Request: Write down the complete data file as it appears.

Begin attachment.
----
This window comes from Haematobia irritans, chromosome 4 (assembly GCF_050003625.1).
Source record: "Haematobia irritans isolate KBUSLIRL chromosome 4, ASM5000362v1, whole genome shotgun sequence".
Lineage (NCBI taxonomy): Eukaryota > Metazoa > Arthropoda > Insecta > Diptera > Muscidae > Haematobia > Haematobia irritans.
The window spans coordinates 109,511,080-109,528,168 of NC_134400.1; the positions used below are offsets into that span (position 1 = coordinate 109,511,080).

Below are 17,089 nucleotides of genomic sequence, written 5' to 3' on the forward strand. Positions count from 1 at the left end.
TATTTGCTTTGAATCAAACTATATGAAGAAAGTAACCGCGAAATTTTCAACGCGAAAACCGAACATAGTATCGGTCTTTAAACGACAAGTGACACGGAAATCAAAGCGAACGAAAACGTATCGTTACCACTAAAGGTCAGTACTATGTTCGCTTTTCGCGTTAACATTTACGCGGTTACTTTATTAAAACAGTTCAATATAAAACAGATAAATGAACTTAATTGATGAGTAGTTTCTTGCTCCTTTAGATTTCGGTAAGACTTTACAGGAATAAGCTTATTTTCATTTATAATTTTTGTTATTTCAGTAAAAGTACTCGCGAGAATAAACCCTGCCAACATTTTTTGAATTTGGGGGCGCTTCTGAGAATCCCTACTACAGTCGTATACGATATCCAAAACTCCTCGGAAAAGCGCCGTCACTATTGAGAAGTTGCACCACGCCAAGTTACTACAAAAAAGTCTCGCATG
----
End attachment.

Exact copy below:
This window comes from Haematobia irritans, chromosome 4 (assembly GCF_050003625.1).
Source record: "Haematobia irritans isolate KBUSLIRL chromosome 4, ASM5000362v1, whole genome shotgun sequence".
Lineage (NCBI taxonomy): Eukaryota > Metazoa > Arthropoda > Insecta > Diptera > Muscidae > Haematobia > Haematobia irritans.
The window spans coordinates 109,511,080-109,528,168 of NC_134400.1; the positions used below are offsets into that span (position 1 = coordinate 109,511,080).

Below are 17,089 nucleotides of genomic sequence, written 5' to 3' on the forward strand. Positions count from 1 at the left end.
TATTTGCTTTGAATCAAACTATATGAAGAAAGTAACCGCGAAATTTTCAACGCGAAAACCGAACATAGTATCGGTCTTTAAACGACAAGTGACACGGAAATCAAAGCGAACGAAAACGTATCGTTACCACTAAAGGTCAGTACTATGTTCGCTTTTCGCGTTAACATTTACGCGGTTACTTTATTAAAACAGTTCAATATAAAACAGATAAATGAACTTAATTGATGAGTAGTTTCTTGCTCCTTTAGATTTCGGTAAGACTTTACAGGAATAAGCTTATTTTCATTTATAATTTTTGTTATTTCAGTAAAAGTACTCGCGAGAATAAACCCTGCCAACATTTTTTGAATTTGGGGGCGCTTCTGAGAATCCCTACTACAGTCGTATACGATATCCAAAACTCCTCGGAAAAGCGCCGTCACTATTGAGAAGTTGCACCACGCCAAGTTACTACAAAAAAGTCTCGCATG